Freud for Architects explains what Freud offers to the understanding of architectural creativity and architectural experience, with case examples from early modern architecture to the present.
Freud’s observations on the human psyche and its influence on culture and social behavior have generated a great deal of discussion since the 19th century. Yet, what Freud’s key ideas offer to the understanding of architectural creativity and experience has received little direct attention. That is partly because Freud opened the door to a place where conventional research in architecture has little traction, the unconscious. Adding to the difficulties, Freud’s collection of work is vast and daunting. Freud for Architects navigates Freud’s key ideas and bridges a chasm between architecture and psychoanalytic theory.
The book highlights Freud’s ideas on the foundational developments of childhood, developments on which the adult psyche is based. It explains why and how the developmental stages could influence adult architectural preferences and preoccupations, spatial intuition, and beliefs about what is proper and right for architectural design. As such, Freud for Architects will be of great interest to students, practitioners, and scholars in a range of disciplines including architecture, psychoanalysis, and philosophy.
Table of Contents
1. Introduction. The psyche, aesthetic experience, and architecture Reading Freud, psychoanalytic theory, and clinical practice. Social influence, psychotherapeutic design, wild analysis, and architectural "aeffects". Outline of the book. 2. Freud and modernity: selfhood and emancipatory self-determination. Freud and Vienna: modernity and culture. Contrasting architectural preferences in fin-de-siècle Vienna. The Interpretation of Dreams, 1900. Psychical selfhood and self-determination. Trauma, repression, architecture of screen memories, remembering, repeating, and working through. Cultural screens, disconnection, negation, and affirmation. Conclusion. 3. Aesthetic experience: the object, empathy, the unconscious, and architectural design. Unconsciously projecting oneself and intuiting the shape or form of an art object: Semper, Vischer, Schmarsow, Wölfflin, Giedion, and Moholy-Nagy. Stone and phantasy, smooth and rough. Inside-outside corners, birth trauma, and character armor. The turbulent section and the Paranoid Critical Method. Asymmetric blur zones and the uncanny. Conclusion. 4. Open form, the formless, and "that oceanic feeling". Architectural formlessness, not literal formlessness. Freud and the spatialities of the psychical apparatus. Phases of psychical development in childhood. The oral phase. Repression. Blurred zones and architectural empathy for formlessness. Conclusion. 5. Closed-form, rule-based composition and control of the architectural gift. The second phase of development, the anal phase, and struggles over control of a gift. Threshold practices: isolation, repetition, procedures for handling objects, and diverting impulses. A brief history of closed-form, rule-based composition and control of the architectural gift. House II. Conclusion. 6. Architectural simulation: wishful phantasy and the real. The third phase of development, the phallic phase: a wish and overcoming prohibitions against the wish. Simulation, wishes, and world views. "Vertical Horizon" and the plot of phallic phantasy. Conclusion. 7. Spaces of social encounter: freedoms and constraints. The last phase of development in childhood, the genital phase, and the search for obtainable objects. Open slab versus regime room: empathy for freedom versus constraint in spaces of social encounter. Conclusion. Conclusion. Further Reading. References. Index.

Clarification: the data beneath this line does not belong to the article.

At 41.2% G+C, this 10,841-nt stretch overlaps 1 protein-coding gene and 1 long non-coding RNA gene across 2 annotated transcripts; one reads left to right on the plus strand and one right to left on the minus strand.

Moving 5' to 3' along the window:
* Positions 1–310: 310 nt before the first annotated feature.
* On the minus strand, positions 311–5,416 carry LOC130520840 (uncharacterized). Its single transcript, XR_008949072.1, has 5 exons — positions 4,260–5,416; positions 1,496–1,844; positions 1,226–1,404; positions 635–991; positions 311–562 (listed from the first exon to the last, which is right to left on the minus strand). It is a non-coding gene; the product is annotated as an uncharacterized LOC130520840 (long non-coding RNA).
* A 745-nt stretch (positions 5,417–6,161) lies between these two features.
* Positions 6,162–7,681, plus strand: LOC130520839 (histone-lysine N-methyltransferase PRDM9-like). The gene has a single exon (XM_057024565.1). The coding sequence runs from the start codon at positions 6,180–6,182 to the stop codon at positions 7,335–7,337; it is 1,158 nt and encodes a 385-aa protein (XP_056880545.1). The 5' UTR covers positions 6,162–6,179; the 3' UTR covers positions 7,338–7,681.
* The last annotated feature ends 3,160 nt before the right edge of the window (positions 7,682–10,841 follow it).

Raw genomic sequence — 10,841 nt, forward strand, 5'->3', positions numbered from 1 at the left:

John Abell, PhD, specializes in modern architectural design and urban design critical theory, particularly as these intersect with aesthetic experience, material craft, and design technologies.